I’m in the re-writing phase now.
As any writer can tell you, this is an open-ended phase which – if you let it – could genuinely last the rest of your natural existence.
(I always recall the tale of Ralph Ellison, who spent the latter half of his life obsessively writing and re-writing his second novel. By the time he died, he had thousands of pages, but no actual finished book.)
Re-writing can be a rabbit hole leading to a bottomless cavern perched upon an abyss. It’s all about second guessing yourself, then triple guessing yourself, quadruple guessing yourself and on and on and on.
Obviously most of the sentences you write in your first draft will be rubbish and need to be re-written. That’s fair enough. So you sweat over your keypad and get something you like before tackling the next paragraph and the next chapter, but you are eventually going to have to come back to that re-written bit and ask yourself:
‘Is this good enough?’
Sometimes a change is necessary because the book has progressed since you last looked at that particular section; other times it’s because you’ve had a better idea in the interim; while other times – most times, quite probably – you feel you have to change it simply because your mood is different. Then, you re-write it again and you end up with something else you like, but a seed of doubt is sewn:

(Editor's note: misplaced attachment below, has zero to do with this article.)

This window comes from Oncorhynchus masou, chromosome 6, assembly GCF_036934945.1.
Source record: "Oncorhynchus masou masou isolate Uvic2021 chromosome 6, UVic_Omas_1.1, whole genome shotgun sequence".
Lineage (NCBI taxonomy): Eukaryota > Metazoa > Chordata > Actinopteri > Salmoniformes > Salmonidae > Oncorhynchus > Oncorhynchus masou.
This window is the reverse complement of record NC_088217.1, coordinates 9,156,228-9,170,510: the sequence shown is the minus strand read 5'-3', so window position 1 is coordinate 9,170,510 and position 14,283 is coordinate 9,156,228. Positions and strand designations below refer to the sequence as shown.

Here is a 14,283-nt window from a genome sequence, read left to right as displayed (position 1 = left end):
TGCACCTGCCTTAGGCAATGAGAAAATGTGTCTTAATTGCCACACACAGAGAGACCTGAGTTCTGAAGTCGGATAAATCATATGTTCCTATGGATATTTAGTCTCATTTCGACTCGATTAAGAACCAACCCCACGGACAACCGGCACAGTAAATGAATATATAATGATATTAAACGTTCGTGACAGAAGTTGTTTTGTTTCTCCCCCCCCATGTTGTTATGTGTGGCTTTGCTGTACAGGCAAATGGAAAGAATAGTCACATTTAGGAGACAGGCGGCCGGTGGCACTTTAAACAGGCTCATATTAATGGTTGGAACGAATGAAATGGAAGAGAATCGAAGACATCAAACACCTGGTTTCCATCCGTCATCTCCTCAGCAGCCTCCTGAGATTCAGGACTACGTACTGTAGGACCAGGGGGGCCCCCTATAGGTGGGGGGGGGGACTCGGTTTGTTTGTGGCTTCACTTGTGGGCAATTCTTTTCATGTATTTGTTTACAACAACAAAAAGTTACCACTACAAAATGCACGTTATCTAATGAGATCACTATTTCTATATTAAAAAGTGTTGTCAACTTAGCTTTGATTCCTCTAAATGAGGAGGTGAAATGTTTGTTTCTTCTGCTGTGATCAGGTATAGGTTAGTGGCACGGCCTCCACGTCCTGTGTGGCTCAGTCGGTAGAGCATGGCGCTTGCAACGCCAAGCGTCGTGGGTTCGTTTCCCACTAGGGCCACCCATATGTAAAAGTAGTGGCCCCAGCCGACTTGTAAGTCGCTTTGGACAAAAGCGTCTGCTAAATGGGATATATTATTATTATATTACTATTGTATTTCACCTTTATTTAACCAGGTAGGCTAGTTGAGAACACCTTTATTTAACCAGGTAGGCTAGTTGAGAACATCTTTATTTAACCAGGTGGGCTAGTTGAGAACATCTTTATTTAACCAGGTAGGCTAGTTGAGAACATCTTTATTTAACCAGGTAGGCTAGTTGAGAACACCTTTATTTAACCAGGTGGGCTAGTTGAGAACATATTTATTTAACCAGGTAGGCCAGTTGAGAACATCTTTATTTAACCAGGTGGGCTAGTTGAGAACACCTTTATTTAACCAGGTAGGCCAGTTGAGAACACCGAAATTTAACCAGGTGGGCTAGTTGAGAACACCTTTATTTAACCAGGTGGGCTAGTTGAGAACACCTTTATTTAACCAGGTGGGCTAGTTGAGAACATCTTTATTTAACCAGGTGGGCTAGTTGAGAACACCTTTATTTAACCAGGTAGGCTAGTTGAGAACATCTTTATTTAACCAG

‘Is it actually better than what I had before? Have I made it worse, rather than improving it?’
That’s when it becomes maddening. That’s when it becomes a trap you build for yourself and paper the walls with thousands of different versions of the same sentence, the same paragraph, the same chapter. That’s when you need to pull back, take a look at something else, give yourself a break and make a decision when you return. Otherwise it will consume you for the rest of your days.
Actually, I’m making the rewriting process sound like something from a horror story. A grey formless monster which will poison your soul with doubt and procrastination.
Undoubtedly writing is difficult, but the good absolutely does outweigh the bad.
As when you get something you really, really like – something you are really, really proud of – then that feeling is like crack-cocaine in paper form.
You just have to hope that the next time you read it, you don’t end up thinking:
‘Y’know, with a tweak or two…‘